Skip to main content

Your browser is out of date, and unable to use many of the features of this website

Please upgrade your browser.


This website requires cookies. Your browser currently has cookies disabled.

Own risk assessment

General code in force: 28 March 2024

  1. If a scheme required to operate an effective system of governance (ESOG) (see Systems of governance) has 100 members or more, the governing body must carry out and document an own risk assessment (ORA) as part of the ESOG. The ORA is an assessment of how well the ESOG is working, and the way potential risks (see Internal controls) are managed. Governing bodies of other schemes may carry out an ORA as an example of good practice.
  2. Under section 249A of the Pensions Act 20041, governing bodies of certain schemes must establish and operate an effective system of governance (see Systems of governance) including internal controls (see Internal controls). However, there are certain exemptions2. The system of governance must be proportionate to the size, nature, scale, and complexity of the activities of the scheme.
  3. We may consider failure to complete an ORA as an indicator of poor governance.
  4. The governing body should prepare and document its first ORA before the end of the period described in Regulation 3(8)(i) of The Occupational Pension Schemes (Governance) (Amendment) Regulations 2018. Unless specified otherwise in law or code, each element covered by the ORA should be assessed according to a timetable established by the governing body. It is not necessary for all elements forming an ORA to be assessed at the same time, but the ORA should be completed at least every three years.
  5. New assessments should also be carried out where elements of the ESOG, or risk management processes, are new or updated and whenever there is a material change in the ESOG or risks facing the scheme.
  6. The governing body may need to expand its existing risk assessments (see Identifying, evaluating and recording risks) to fulfil our expectations for the ORA. Many governing bodies will already undertake aspects of the ORA and will not need to duplicate this work. The ORA may therefore be a collation or index of other relevant documents recording these assessments. Where services or functions are outsourced, governing bodies may choose to incorporate assurance reporting supplied by service providers into their ORA.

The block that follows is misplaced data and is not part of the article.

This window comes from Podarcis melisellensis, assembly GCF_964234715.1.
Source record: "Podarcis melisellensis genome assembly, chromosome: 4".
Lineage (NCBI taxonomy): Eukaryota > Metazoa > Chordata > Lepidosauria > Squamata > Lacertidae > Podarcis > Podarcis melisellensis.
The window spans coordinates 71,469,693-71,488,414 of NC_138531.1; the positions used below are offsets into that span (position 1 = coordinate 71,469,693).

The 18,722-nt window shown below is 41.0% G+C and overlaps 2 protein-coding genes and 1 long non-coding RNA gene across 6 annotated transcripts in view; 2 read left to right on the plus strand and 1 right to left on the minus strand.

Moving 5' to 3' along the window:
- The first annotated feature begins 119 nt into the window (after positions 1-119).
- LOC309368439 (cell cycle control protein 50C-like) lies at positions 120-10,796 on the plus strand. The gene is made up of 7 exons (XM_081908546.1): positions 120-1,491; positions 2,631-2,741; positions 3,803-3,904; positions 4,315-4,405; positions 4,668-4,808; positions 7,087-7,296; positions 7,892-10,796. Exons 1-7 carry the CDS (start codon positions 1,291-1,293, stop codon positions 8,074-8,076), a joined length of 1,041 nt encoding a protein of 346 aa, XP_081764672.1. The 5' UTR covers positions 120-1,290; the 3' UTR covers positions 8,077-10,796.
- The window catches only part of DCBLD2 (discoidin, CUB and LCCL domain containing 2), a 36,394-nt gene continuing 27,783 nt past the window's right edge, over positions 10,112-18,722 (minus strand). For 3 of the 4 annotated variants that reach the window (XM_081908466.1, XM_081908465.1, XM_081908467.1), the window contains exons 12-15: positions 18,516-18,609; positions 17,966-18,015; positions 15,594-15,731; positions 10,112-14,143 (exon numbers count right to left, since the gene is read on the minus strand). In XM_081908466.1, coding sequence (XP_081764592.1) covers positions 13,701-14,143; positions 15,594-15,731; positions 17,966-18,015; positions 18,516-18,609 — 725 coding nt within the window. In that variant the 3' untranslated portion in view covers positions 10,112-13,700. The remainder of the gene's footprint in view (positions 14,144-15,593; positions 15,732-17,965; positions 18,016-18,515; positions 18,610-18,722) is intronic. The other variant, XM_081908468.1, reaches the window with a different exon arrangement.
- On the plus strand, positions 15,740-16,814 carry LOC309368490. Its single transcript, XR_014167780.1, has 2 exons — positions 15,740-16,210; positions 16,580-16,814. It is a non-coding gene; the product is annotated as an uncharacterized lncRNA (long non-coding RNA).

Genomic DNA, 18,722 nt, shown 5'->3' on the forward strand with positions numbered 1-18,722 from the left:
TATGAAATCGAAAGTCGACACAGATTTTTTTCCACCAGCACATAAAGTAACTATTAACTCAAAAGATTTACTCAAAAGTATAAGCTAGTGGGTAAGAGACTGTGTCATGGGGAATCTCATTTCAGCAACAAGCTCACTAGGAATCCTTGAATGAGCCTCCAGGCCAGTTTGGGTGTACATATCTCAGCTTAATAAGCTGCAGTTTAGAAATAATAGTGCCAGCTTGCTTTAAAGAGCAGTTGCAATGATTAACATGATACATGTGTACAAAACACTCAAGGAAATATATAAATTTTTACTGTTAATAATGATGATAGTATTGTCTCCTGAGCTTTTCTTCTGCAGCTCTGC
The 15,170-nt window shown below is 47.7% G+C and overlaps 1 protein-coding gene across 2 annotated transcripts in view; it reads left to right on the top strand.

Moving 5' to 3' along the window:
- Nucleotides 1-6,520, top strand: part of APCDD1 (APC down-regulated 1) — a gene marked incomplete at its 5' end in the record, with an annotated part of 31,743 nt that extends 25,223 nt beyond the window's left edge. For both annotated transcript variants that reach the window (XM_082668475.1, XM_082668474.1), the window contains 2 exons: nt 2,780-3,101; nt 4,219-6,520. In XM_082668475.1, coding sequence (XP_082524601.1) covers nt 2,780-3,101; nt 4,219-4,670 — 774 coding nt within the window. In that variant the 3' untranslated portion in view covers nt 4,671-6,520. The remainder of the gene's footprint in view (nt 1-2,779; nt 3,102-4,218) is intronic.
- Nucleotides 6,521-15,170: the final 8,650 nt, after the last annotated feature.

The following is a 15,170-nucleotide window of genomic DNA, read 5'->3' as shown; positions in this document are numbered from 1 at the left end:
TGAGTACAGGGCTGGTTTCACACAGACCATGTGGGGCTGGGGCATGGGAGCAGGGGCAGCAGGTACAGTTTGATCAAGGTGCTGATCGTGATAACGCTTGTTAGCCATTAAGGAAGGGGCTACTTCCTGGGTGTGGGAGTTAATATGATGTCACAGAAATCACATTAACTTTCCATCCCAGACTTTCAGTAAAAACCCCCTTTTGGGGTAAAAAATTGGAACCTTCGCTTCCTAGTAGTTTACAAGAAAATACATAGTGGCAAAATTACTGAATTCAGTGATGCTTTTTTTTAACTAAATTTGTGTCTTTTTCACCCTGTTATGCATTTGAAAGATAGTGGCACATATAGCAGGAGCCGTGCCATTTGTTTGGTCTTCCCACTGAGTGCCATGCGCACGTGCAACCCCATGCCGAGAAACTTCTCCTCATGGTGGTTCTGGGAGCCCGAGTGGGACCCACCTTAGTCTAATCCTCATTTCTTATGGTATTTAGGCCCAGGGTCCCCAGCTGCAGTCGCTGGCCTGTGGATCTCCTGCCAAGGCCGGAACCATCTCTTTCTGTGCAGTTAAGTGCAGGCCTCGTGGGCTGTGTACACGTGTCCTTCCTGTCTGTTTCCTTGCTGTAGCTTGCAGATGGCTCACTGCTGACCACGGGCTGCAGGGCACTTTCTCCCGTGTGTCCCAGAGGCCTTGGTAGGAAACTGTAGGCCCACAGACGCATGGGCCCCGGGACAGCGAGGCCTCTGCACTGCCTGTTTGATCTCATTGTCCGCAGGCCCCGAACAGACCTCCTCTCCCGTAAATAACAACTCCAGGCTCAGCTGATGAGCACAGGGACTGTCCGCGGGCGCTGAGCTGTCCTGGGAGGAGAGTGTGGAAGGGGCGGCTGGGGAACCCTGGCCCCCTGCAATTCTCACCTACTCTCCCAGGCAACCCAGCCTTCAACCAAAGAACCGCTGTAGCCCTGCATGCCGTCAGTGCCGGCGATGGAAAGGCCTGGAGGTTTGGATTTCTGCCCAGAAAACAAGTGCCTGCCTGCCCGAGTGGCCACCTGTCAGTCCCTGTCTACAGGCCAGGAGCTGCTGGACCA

7. The ORA does not need to document the steps taken to mitigate identified risks. However, the governing body should still ensure that it maintains appropriate records of mitigations as part of its ordinary risk management processes (see Internal controls).
  8. As the ORA will identify the key governance risks facing the scheme, the governing body should incorporate the findings into its management and decision-making
    processes. The findings may be used to adjust or create new processes or procedures. They may also highlight areas of work that the governing body needs to carry out, and to prioritise these activities.

Expectations for the own risk assessment

  1. The governing body should carry out an ORA that is in proportion to the size, nature, and complexity of the scheme. The ORA may be carried out by a sub-committee of the governing body, the risk management function, or a third party. Those carrying out the ORA should effectively manage any actual or potential conflicts of interest between themselves, the governing body, employers, and service providers.
  2. The governing body should:
    1. ensure the ORA is in writing
    2. provide the ORA documentation to all members of the governing body
    3. consider what information to provide to members about the findings of the ORA
    4. make sure the chair (see Appointment and role of the chair) of the governing body signs off the ORA
  3. The governing body should record:
    1. the date on which the ORA was prepared or revised
    2. the date on which the ORA will next be prepared or revised
    3. details of any interim reviews or updates that the governing body has carried out, or plans to carry out
  4. The ORA documentation should cover:
    1. how the governing body has assessed the effectiveness of each of the policies and procedures covered by the ORA